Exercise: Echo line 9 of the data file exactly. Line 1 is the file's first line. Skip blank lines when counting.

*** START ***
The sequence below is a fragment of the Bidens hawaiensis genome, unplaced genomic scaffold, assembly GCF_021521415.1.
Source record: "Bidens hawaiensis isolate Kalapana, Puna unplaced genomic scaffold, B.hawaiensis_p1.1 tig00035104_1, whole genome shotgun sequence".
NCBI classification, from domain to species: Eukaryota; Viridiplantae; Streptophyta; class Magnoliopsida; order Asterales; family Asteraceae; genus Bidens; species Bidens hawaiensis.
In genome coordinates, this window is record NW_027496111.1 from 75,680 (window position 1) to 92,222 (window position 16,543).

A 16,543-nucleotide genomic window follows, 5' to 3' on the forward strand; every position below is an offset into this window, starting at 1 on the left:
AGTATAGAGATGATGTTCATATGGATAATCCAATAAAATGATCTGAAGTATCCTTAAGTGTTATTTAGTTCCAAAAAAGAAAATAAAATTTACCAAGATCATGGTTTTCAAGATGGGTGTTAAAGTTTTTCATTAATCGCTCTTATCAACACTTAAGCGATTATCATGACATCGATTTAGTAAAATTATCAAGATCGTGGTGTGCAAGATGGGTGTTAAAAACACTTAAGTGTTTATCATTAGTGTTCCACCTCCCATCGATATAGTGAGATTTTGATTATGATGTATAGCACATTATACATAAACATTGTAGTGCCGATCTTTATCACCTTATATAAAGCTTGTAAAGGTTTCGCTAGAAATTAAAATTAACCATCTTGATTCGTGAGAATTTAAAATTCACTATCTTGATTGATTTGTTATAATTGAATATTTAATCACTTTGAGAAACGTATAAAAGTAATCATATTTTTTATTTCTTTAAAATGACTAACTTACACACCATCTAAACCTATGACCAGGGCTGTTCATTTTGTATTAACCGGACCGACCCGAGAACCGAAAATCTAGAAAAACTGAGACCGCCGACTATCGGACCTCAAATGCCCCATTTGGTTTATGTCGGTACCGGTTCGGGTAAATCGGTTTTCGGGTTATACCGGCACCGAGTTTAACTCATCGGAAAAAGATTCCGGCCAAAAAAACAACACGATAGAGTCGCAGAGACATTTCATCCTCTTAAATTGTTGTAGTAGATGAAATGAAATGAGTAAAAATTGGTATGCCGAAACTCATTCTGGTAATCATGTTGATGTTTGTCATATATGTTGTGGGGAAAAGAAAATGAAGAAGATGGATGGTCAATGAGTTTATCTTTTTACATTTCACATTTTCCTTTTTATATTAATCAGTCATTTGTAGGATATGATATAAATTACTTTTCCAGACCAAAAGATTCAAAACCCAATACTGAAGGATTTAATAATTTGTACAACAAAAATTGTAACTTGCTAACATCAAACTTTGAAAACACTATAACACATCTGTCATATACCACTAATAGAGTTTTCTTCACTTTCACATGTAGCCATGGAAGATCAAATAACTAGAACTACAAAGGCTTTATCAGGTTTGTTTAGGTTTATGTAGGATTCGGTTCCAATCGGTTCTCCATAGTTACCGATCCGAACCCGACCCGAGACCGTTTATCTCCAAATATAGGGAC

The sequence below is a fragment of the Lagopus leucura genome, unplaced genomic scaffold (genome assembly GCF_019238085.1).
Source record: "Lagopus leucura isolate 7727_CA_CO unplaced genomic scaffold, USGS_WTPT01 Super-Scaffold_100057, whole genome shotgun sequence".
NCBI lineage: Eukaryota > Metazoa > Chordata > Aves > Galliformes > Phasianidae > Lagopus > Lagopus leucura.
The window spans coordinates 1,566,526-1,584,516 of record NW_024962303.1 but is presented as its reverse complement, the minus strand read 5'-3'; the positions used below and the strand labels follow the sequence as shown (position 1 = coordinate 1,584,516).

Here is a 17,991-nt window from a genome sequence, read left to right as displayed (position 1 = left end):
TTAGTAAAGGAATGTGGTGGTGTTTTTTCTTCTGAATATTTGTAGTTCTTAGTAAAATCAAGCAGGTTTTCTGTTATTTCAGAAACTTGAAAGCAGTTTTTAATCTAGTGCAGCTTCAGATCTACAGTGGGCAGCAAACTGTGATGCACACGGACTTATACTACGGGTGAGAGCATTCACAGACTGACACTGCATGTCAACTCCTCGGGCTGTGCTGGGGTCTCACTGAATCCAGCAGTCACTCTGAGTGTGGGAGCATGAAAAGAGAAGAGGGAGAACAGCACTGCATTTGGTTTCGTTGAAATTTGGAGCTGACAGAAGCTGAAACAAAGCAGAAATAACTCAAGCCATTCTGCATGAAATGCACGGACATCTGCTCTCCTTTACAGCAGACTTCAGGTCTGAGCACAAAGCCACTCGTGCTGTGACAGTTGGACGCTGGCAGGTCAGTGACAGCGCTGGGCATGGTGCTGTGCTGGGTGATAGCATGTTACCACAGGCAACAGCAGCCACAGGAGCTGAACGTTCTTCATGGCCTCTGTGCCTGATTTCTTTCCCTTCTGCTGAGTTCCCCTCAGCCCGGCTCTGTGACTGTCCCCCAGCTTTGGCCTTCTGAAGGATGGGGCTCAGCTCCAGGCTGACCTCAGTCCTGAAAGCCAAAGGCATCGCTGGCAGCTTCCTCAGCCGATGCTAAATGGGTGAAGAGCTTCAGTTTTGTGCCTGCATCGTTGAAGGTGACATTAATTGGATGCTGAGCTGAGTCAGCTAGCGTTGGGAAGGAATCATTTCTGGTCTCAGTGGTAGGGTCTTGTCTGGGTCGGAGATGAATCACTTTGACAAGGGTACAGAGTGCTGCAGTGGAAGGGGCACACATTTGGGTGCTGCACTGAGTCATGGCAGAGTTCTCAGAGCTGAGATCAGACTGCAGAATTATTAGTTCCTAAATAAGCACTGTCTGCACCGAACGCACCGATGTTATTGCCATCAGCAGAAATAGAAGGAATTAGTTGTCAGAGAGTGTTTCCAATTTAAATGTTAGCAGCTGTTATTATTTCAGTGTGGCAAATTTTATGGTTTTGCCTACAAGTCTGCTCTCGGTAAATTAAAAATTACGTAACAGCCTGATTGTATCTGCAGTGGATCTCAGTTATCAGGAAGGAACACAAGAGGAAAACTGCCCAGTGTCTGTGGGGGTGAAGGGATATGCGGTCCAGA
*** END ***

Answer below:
NCBI lineage: Eukaryota > Metazoa > Chordata > Aves > Galliformes > Phasianidae > Lagopus > Lagopus leucura.